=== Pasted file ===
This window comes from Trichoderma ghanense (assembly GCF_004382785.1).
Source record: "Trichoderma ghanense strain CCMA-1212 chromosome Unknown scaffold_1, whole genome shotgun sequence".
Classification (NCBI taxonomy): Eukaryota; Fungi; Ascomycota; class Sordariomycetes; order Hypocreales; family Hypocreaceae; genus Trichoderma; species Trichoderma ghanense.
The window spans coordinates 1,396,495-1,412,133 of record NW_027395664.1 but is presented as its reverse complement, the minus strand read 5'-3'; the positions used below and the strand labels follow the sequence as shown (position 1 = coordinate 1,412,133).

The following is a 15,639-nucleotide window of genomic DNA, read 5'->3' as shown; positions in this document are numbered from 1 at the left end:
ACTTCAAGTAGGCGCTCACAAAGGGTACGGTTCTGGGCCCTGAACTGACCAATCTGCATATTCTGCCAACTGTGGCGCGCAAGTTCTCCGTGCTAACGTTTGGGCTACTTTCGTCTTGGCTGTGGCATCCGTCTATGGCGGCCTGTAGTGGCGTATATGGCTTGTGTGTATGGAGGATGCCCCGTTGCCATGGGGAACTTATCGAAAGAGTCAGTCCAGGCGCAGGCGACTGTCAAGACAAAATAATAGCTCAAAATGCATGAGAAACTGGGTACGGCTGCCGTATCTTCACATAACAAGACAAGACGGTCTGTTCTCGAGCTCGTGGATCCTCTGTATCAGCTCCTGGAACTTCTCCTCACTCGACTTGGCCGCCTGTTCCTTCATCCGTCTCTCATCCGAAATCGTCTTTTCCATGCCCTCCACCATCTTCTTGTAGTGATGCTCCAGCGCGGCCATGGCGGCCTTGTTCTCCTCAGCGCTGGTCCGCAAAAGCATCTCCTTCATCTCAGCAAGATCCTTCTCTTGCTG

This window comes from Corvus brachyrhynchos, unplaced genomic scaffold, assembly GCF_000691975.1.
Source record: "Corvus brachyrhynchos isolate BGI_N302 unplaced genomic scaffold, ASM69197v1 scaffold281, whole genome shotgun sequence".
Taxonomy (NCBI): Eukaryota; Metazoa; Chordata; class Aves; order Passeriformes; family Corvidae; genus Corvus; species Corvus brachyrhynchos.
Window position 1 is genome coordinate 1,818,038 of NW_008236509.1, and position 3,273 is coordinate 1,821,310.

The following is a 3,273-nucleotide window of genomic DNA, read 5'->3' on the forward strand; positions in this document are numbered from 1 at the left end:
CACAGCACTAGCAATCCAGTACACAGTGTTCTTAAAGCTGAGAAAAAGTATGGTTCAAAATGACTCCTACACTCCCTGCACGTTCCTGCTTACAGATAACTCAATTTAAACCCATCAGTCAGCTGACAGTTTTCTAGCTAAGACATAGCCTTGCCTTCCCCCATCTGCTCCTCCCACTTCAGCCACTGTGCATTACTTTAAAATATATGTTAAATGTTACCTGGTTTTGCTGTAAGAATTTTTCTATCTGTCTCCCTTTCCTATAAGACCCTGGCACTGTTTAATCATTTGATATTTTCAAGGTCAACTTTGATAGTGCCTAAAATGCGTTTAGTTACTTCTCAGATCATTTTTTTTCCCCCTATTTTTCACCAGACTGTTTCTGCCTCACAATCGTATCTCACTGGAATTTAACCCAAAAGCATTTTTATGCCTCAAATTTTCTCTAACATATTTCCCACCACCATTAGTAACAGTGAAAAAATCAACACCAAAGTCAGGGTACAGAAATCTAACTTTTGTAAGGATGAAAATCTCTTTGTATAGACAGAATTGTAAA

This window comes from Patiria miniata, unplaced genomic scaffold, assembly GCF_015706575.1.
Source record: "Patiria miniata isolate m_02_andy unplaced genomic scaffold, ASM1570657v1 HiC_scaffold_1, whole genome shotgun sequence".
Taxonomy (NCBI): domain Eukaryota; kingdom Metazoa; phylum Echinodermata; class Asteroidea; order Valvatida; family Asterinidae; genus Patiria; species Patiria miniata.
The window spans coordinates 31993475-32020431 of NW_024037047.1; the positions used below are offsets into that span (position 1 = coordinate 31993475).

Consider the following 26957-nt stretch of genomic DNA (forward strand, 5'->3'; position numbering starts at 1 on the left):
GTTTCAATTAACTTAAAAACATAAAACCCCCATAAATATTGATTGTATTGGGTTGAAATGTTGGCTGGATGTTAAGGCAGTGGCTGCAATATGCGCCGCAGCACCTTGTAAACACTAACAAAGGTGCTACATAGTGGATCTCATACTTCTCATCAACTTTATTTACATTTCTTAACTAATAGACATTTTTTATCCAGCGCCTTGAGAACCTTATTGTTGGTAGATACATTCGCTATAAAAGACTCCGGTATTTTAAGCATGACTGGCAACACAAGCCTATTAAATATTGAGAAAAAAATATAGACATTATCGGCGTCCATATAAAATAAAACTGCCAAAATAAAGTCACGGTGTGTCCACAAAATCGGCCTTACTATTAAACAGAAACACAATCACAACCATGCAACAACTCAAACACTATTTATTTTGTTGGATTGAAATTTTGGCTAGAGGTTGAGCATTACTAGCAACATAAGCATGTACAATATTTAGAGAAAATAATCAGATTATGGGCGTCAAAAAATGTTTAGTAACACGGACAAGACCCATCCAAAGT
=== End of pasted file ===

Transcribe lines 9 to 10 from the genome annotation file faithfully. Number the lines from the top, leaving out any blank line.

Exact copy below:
Taxonomy (NCBI): Eukaryota; Metazoa; Chordata; class Aves; order Passeriformes; family Corvidae; genus Corvus; species Corvus brachyrhynchos.
Window position 1 is genome coordinate 1,818,038 of NW_008236509.1, and position 3,273 is coordinate 1,821,310.